14. The wireless tracking device of claim 1, wherein the sensor comprises an accelerometer and the at least one controller is further configured to receive a signal from the accelerometer indicating movement of the wireless tracking device.
15. A method of operating a wireless tracking device, comprising:
setting the wireless tracking device in a first mode;
switching the wireless tracking device to a second mode at a predetermined time;
when in the second mode,
(a) determining a geographic location of the wireless tracking device;
(b) generating a message indicating the geographic location; and
(c) sending the message via a wireless network; and
maintaining the wireless tracking device in the second mode in response to receiving a signal from a sensor indicating a change in a characteristic associated with the wireless tracking device;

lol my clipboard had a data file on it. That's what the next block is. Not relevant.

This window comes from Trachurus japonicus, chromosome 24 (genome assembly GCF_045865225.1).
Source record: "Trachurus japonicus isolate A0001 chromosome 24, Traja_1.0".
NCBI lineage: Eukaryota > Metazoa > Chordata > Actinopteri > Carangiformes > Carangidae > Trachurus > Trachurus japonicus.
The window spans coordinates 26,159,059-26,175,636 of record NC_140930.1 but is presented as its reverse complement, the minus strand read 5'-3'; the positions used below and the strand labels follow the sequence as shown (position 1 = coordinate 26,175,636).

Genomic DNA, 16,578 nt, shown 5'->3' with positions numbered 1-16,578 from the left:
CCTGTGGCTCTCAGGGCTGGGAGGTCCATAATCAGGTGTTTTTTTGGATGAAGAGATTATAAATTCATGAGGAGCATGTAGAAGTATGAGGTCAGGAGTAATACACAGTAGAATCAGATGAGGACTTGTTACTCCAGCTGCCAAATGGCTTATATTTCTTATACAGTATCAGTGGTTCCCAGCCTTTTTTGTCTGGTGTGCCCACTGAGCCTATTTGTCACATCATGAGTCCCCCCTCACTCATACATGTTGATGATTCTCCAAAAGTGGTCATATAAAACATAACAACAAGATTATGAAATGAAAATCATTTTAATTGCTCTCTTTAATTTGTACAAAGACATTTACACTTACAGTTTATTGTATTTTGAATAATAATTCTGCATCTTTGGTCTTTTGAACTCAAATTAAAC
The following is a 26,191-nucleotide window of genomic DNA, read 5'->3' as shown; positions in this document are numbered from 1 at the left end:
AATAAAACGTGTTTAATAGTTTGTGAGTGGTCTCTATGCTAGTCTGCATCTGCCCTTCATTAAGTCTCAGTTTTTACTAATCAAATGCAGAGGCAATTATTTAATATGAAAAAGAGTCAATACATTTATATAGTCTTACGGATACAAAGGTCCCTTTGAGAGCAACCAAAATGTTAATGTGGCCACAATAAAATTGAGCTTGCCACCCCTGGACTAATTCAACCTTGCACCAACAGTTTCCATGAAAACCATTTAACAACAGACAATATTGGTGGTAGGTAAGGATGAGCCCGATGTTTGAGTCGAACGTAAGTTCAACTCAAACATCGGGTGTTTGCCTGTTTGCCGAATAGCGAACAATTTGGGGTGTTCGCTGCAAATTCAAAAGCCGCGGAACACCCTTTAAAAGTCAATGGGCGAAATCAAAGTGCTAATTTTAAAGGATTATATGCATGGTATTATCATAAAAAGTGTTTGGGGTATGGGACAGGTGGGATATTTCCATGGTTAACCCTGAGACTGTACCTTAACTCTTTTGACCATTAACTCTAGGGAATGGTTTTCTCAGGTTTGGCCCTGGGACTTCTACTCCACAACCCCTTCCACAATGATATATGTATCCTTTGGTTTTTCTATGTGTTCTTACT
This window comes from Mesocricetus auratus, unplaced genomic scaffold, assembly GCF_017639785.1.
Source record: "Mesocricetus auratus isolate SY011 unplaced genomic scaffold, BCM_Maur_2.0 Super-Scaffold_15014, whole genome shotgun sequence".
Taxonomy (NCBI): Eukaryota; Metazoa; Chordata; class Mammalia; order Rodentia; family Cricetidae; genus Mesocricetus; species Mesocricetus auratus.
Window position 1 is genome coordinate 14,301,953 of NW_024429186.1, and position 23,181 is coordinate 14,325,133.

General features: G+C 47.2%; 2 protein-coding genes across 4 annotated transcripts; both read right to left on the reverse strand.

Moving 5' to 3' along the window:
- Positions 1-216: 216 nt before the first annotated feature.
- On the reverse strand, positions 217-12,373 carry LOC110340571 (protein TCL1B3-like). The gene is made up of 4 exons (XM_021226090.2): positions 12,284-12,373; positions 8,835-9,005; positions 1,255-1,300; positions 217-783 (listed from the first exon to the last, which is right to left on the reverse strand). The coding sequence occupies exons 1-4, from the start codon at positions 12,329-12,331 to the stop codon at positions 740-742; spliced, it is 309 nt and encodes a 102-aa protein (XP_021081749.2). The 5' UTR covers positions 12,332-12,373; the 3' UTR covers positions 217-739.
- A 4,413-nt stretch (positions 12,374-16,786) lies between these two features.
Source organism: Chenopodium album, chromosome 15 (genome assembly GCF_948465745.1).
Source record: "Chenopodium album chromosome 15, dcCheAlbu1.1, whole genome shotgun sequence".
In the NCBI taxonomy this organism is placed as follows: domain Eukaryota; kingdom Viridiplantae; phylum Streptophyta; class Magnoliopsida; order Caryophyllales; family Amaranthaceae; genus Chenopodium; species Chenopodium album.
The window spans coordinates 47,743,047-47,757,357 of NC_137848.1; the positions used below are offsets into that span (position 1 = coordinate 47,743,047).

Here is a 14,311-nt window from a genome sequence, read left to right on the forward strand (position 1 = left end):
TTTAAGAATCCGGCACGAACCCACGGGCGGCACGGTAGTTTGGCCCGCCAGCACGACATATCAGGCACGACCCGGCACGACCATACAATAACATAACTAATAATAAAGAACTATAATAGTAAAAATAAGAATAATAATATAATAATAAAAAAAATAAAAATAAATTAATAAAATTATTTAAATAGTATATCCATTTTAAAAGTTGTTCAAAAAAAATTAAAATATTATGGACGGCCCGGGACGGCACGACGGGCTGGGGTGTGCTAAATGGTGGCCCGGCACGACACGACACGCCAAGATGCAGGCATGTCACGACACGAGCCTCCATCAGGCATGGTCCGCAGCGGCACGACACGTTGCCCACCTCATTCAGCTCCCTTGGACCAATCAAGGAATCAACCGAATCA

wherein the second mode consumes more power than the first mode and increases a sensitivity of the sensor as compared to the first mode.
16. The method of claim 15, wherein the characteristic associated with the wireless tracking device is a condition or a property associated with the wireless tracking device.
17. The method of claim 16, wherein the condition or property is a condition or property relating to the surroundings of the wireless tracking device.
18. The method of claim 15, further comprising switching the wireless tracking device to the first mode at a second pre-determined time.
19. The method of claim 15, wherein the wireless tracking device comprises a location device for determining the geographic location of the wireless tracking device and a communication module for sending the message, and wherein the location device and communication module are turned off while the wireless tracking device is in the first mode and are turned on while the wireless tracking devices is in the second mode.
20. The method of claim 15, further comprising receiving ephemeris data from a remote server via the wireless network.